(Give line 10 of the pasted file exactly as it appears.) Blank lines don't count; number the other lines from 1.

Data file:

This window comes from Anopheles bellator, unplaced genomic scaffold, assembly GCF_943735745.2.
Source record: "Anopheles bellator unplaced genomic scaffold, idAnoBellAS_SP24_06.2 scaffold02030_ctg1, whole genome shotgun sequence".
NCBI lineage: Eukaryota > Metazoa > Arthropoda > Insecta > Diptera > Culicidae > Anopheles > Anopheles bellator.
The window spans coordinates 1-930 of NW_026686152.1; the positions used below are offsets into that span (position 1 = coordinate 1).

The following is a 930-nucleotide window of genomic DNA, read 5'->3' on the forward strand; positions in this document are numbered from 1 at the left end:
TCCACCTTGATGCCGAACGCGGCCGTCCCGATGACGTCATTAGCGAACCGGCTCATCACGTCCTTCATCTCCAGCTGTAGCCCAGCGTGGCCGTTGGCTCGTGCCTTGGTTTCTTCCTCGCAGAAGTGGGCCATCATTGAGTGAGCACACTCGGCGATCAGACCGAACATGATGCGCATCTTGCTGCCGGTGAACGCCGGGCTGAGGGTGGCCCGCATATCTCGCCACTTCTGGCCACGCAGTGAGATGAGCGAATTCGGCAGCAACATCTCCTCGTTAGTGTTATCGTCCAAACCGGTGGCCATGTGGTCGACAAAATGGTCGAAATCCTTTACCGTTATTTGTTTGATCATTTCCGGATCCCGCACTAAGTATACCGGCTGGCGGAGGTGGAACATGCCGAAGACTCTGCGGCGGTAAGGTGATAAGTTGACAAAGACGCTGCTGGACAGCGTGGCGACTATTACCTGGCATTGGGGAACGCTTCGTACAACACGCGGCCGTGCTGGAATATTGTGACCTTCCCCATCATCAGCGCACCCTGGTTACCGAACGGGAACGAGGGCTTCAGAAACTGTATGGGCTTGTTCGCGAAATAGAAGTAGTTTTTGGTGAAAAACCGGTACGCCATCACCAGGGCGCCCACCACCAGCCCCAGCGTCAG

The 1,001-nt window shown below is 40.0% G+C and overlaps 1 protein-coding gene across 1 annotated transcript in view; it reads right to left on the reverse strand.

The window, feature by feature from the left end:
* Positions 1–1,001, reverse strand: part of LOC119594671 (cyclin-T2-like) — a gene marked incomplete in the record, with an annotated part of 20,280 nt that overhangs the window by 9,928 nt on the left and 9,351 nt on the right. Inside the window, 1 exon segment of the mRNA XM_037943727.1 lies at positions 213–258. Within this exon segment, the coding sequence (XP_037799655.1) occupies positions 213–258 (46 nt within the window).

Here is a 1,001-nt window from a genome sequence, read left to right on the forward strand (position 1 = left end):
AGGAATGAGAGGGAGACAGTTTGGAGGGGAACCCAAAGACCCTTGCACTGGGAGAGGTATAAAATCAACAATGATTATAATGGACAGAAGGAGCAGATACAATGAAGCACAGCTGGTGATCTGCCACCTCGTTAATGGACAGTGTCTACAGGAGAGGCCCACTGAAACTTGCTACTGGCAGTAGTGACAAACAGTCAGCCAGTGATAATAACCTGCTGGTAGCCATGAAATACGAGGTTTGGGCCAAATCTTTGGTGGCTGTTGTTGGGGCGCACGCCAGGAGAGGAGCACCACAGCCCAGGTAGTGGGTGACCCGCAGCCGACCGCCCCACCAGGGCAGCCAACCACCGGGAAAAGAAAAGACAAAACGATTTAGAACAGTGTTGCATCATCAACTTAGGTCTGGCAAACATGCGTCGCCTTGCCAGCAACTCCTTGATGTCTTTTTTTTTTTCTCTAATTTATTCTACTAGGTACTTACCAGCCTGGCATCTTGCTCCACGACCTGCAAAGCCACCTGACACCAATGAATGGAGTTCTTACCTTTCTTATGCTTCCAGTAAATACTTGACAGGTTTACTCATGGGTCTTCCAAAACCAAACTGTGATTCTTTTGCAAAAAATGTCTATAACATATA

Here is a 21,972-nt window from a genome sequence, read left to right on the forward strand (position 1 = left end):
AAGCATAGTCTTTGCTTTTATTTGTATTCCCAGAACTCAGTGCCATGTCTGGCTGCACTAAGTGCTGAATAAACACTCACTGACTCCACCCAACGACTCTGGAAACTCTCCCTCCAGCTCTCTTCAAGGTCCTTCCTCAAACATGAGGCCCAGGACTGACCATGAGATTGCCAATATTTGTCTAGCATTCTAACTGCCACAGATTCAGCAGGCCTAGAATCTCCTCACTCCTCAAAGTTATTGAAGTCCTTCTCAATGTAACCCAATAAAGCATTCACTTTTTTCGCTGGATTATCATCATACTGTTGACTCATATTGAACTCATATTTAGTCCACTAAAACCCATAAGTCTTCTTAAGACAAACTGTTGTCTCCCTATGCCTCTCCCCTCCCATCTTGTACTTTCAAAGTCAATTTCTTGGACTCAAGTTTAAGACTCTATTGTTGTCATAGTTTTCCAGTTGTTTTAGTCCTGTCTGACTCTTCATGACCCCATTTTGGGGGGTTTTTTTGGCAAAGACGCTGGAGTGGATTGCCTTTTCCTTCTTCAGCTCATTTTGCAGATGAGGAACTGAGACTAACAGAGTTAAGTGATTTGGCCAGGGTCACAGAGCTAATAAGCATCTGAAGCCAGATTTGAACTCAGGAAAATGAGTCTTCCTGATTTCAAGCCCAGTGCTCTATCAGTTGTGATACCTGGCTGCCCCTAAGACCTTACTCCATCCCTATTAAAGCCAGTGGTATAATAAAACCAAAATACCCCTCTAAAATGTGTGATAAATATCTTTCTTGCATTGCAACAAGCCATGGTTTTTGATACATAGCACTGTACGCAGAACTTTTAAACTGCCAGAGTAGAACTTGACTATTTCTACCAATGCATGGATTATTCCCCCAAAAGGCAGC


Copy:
Here is a 1,001-nt window from a genome sequence, read left to right on the forward strand (position 1 = left end):